Since the 1980s, Palmieri’s life has been more orderly, caringly managed by his son, Edward Palmieri II. Against all odds, the younger Palmieri orchestrated the gradual recovery of his father’s lucrative publishing interests, hopelessly tangled since his Tico and Coco days. Eddie records when and what he wants to—the fiery El Rumbero del Piano, in 1998, Obra Maestra, a historic collaboration with Tito Puente in 2000, and two delightful CDs with a revived La Perfecta, La Perfecta II (2002) and Ritmo Caliente (2003).
At the same time, Eddie became a familiar presence on the jazz scene. For many years, Palmieri humbly underplayed his jazz credentials, but as early as 1966, he did two albums with jazz vibraphonist Cal Tjader. In 1986, he devoted a side of La Verdad to jazz that included “Noble Cruise,” a composition he dedicated to Thelonius Monk. But an album divided between salsa and jazz confused fans. In 1993, Eddie jumped all the way into jazz, kicking off a series of well-received CDs—Palmas (1993), Arete (1995), Vortex (1996), and Listen Here (2005). He also shared a Grammy with his longtime trumpet ace Brian Lynch for their Simpatico – The Brian Lynch/Eddie Palmieri Project (2005).
Palmieri took his newfound commitment to jazz seriously. He believes most of what passes for Latin jazz is really “jazz Latin”—relatively lightweight tunes with a conga drummer thrown on top. Conversely, Eddie was determined to adapt the excitement of his salsa compositions by often using his entire rhythm section, timbales, congas, and bongos instead of a trap drummer.
Lest anyone underestimate Palmieri’s own chops, it’s worth remembering that as early as 1947, Eddie was a student of Margaret Bonds—an esteemed pianist who also happened to be one of the first Black composers taken seriously in the classical music world. Bonds had Palmieri playing Chopin and Bach at a Carnegie Hall recital by the age of twelve. In the mid-1960s, he became a devotee of the somewhat controversial Schillinger System, music scholar Joseph Schillinger’s unique method of musical composition based on mathematical processes. Palmieri once told JazzTimes, “All the arts use mathematics. If Michelangelo had not used the summation series, his David would have looked like Bullwinkle.”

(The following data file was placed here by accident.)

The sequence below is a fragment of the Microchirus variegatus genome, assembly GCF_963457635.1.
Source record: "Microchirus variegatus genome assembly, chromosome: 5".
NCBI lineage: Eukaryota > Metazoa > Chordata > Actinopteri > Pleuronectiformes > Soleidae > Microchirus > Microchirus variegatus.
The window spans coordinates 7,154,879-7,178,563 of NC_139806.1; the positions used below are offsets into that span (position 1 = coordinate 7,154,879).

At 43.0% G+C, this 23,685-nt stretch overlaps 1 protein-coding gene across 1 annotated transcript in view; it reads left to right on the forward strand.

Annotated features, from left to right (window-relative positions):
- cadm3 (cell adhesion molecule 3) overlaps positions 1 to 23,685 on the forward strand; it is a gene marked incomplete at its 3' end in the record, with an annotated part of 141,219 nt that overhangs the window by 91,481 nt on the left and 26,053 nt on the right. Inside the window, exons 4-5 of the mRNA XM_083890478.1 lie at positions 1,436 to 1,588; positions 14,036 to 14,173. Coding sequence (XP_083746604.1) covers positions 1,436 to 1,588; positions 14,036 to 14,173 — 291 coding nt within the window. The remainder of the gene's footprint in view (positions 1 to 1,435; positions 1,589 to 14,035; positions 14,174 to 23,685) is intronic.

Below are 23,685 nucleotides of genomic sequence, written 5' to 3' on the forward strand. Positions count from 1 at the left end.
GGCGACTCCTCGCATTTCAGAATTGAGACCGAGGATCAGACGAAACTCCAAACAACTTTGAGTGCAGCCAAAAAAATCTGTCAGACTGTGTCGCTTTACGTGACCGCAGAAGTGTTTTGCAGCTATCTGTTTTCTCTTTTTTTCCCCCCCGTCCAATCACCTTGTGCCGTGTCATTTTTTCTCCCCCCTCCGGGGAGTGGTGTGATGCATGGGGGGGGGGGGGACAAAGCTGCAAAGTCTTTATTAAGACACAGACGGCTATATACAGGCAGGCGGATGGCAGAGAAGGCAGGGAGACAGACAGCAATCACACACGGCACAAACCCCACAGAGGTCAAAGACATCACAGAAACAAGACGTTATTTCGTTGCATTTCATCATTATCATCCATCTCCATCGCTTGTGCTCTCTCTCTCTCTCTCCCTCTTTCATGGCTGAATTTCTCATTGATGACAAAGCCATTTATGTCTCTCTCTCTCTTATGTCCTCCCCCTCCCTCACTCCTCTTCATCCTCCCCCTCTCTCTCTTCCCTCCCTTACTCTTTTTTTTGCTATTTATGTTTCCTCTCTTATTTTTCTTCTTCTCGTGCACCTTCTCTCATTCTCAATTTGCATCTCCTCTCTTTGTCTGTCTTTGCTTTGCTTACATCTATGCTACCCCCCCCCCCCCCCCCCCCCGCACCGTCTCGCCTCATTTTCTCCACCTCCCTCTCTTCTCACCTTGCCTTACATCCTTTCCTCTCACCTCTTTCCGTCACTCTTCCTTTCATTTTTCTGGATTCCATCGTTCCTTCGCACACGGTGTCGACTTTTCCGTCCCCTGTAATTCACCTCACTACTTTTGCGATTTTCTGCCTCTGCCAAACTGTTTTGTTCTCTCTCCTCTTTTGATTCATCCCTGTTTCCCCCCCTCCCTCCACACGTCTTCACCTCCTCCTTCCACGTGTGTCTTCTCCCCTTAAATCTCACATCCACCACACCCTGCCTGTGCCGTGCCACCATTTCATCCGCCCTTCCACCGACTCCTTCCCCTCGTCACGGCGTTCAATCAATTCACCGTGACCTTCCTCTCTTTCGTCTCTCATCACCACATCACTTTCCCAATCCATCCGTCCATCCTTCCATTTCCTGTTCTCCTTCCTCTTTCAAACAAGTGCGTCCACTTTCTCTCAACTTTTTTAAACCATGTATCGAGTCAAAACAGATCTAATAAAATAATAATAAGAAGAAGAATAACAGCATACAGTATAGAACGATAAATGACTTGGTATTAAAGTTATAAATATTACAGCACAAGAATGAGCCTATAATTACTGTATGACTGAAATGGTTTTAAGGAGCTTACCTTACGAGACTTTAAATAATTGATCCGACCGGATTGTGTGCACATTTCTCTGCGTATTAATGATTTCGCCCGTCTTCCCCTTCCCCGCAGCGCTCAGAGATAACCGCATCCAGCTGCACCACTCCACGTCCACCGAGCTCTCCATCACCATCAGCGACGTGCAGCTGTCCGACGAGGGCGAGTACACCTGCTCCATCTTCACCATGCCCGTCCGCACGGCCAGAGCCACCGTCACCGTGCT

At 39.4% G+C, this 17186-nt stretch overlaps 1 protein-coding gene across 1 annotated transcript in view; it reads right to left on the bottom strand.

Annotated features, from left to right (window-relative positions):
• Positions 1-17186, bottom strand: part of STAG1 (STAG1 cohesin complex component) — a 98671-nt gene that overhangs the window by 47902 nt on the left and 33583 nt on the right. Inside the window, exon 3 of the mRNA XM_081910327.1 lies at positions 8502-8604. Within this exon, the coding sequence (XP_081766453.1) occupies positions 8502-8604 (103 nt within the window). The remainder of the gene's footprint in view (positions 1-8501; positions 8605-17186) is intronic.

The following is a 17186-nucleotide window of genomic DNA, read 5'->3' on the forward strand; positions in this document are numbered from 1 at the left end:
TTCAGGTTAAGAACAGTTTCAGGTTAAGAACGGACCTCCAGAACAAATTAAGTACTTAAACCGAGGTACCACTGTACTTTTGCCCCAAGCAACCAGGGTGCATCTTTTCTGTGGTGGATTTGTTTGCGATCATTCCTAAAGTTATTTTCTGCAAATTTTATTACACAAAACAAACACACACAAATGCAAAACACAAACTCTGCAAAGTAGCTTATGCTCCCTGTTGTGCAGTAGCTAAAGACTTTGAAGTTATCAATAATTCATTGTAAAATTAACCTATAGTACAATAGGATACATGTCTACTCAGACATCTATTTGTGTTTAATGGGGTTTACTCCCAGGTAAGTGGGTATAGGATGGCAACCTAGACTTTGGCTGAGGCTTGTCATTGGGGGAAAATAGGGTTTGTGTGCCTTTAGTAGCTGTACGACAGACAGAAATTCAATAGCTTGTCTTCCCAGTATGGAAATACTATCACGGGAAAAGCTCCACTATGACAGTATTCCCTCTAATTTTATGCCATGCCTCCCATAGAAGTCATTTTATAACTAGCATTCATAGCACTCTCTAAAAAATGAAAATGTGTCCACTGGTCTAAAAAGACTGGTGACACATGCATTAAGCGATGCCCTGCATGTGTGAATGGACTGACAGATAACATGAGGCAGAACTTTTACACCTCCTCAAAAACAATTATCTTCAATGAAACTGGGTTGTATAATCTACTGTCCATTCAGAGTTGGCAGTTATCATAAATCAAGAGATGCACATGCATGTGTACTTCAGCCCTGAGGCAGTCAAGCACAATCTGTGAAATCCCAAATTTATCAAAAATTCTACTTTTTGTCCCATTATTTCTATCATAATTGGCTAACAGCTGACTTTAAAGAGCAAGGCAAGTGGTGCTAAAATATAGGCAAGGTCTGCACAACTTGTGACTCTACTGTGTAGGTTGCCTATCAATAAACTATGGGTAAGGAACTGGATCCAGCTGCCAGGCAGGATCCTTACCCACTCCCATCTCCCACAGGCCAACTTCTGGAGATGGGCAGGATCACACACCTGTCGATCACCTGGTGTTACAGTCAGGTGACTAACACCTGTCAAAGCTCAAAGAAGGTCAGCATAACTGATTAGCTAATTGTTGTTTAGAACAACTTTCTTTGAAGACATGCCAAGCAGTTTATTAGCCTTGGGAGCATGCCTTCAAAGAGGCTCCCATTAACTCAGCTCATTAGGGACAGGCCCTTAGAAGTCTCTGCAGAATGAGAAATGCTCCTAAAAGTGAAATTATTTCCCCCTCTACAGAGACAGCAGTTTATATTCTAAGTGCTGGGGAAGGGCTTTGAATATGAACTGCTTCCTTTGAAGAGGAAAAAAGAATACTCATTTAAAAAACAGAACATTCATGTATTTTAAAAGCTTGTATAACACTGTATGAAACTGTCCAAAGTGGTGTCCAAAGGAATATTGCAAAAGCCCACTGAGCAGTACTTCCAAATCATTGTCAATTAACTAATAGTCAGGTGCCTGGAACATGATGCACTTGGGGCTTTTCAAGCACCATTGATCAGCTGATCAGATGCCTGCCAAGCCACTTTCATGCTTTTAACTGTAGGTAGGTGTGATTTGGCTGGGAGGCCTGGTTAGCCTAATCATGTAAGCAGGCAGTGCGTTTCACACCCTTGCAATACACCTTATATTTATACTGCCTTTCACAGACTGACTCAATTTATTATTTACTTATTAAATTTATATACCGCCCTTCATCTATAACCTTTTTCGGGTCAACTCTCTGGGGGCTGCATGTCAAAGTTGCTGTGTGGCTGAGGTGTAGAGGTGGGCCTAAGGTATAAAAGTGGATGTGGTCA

A few years ago, Eddie confessed that the percussive montuno playing that characterizes his dance music can sometimes work against the kind of independence he desires for playing jazz. So he resumed practicing more regularly and has become a more versatile pianist than ever. Highly regarded jazz bassist Christian McBride says, “When I came to New York in 1989, the big hang for musicians on Mondays was ‘Salsa Meets Jazz’ at the Village Gate. I used to see Eddie there all the time, and I realized very quickly that of all the Latin musicians, he had the complete respect of the straightahead jazz cats.”
“At ‘Salsa Meets Jazz,’ I played with McCoy Tyner, Arthur Blythe, Dr. Billy Taylor, Randy Brecker, a young Danilo Perez,” Palmieri says. “Art Blakey always used to come and say, ‘Eddie, we gotta do something together, man.’ I’ll never forget Jaco Pastorius sat in with us and did ‘America the Beautiful’ and just blew everybody away.”
So how do you feel today, divided between jazz gigs, dance-band gigs, and La Perfecta II?
Well, I feel great, because no matter where we go, we kick ass. If we’re going to play a Latin dance, we’ll blow them away. And if we’re going to go do Latin jazz, we can do that with an octet down to a quartet. I’ve even done duos with Brian Lynch or David Sanchez. The structure that I use in the Latin jazz, after the horn players satisfy their solos with the chord changes, then I bring it right back to the montuno, and we end with the same climax. And that’s when you hear, “Oh.”